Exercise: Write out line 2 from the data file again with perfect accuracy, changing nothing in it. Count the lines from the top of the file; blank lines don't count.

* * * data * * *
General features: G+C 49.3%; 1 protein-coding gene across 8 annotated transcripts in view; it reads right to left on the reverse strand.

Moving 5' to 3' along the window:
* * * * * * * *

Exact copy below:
Moving 5' to 3' along the window: